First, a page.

3 If your screenplay is good enough, you will find representation and/or a better deal elsewhere without a need to upload onto Amazon Studios. Well, in my experience, few literary/film agents will even look at an unknown/untested writer. I have spent months writing letters/emails, printing and sending scripts to the largest agents in the UK and few will even respond. Recently, I sent ten polite query letters after a hiatus of giving up and had one response. They are either ‘too busy’, have ‘full books’ or have simply ‘lost your correspondence’. The waiting is the most difficult part. Some agents prohibit you from approaching another agent whilst they consider your work and yet expect you to wait months for a response. You’d have to live to a hundred to approach all agents and wait for their responses one after the other.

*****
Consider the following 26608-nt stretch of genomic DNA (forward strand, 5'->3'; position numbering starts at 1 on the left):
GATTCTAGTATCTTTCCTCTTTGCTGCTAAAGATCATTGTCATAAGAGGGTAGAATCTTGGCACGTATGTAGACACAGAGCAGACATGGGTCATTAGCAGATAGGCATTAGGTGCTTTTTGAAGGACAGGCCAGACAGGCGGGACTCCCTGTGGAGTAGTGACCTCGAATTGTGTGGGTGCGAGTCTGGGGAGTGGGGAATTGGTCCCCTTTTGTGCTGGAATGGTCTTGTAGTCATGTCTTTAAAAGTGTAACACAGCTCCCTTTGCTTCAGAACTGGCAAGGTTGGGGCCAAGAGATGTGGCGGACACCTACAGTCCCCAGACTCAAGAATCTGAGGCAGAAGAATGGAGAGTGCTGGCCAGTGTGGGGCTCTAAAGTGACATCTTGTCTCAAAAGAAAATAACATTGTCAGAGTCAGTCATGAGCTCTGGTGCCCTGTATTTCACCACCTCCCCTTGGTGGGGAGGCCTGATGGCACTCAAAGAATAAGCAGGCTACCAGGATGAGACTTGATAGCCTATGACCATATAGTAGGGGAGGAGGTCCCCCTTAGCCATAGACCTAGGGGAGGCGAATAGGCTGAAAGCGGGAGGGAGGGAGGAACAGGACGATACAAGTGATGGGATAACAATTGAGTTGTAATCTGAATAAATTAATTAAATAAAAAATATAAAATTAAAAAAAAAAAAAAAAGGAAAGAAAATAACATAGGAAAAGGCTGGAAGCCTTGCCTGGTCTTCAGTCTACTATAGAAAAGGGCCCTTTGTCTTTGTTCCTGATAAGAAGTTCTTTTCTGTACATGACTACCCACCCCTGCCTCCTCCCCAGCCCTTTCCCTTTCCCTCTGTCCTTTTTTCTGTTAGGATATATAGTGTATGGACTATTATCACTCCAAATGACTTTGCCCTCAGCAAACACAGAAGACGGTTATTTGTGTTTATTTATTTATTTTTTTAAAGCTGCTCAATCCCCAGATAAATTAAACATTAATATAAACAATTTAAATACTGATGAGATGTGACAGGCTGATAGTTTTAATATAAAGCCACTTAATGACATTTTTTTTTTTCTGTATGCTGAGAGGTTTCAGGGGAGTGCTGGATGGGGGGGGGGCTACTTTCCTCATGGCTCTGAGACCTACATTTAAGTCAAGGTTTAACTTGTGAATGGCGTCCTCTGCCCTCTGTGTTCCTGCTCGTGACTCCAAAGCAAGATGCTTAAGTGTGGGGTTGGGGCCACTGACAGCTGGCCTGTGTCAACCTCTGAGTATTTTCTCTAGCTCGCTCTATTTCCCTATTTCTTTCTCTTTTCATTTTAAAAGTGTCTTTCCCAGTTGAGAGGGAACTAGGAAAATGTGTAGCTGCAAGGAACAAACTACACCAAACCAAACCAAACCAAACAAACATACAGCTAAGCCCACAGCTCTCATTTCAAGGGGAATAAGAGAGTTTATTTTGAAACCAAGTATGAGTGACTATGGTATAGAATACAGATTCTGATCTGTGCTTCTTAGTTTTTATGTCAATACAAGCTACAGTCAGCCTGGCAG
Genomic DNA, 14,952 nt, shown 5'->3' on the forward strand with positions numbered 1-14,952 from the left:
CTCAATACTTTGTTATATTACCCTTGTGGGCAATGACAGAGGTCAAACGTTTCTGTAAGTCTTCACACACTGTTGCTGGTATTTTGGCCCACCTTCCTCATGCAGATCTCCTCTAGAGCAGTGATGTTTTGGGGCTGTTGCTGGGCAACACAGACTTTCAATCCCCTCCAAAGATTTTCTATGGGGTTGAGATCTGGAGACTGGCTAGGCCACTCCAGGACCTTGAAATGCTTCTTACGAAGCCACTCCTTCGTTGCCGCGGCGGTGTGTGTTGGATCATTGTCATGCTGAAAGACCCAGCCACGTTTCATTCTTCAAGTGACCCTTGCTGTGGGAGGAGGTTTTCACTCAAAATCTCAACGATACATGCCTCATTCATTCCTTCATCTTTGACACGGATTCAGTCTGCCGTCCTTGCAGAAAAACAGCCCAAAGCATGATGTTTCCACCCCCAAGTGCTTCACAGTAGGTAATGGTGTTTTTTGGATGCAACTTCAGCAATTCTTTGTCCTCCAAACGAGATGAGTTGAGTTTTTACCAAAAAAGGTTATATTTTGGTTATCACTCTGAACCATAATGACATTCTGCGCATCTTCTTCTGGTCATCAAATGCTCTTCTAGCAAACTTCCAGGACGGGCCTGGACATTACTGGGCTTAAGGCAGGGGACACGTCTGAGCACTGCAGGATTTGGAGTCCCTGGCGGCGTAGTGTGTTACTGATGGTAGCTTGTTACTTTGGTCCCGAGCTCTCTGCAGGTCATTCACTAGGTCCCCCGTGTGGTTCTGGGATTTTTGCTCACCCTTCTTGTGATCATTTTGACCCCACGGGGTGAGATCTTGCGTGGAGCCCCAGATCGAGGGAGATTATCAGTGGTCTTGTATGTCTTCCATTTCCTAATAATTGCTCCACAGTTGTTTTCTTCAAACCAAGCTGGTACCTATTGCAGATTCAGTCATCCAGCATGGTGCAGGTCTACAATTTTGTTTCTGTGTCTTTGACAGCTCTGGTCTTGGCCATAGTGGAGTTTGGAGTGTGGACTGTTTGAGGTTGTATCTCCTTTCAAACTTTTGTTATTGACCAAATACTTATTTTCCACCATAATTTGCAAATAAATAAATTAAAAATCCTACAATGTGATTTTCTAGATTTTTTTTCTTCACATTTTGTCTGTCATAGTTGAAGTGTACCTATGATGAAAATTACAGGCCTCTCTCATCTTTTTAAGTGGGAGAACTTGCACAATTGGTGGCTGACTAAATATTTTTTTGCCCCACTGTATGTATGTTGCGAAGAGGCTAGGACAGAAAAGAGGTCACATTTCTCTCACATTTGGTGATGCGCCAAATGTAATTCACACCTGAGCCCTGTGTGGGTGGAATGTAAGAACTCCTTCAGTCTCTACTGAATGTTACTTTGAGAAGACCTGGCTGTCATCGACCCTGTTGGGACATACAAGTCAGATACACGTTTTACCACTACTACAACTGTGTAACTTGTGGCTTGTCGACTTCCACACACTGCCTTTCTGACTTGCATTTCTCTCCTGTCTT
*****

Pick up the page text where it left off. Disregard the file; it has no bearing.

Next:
From my research, it seems working within the industry and being ‘in the know’ really does increase your chances of getting your screenplay read. The quality of the screenplay has little bearing within this point. The screenplay I had touted had received excellent feedback from BBCWritersroom having gone very far up their feedback system and was almost been taken on by PFD a few years back. Despite this, my efforts have given me nothing to show for. You could have a fantastic screenplay, yet will likely remain unread unless you have some connection within the industry or have the time, funding and resources to attend workshops/events/meet people in the business that likely take place miles from where you live. Not easy if you have a full-time job, family commitments, and if like me, you live in some backwater. Screenwriting talent and the power to get your script read, from my experience, are two very separate things.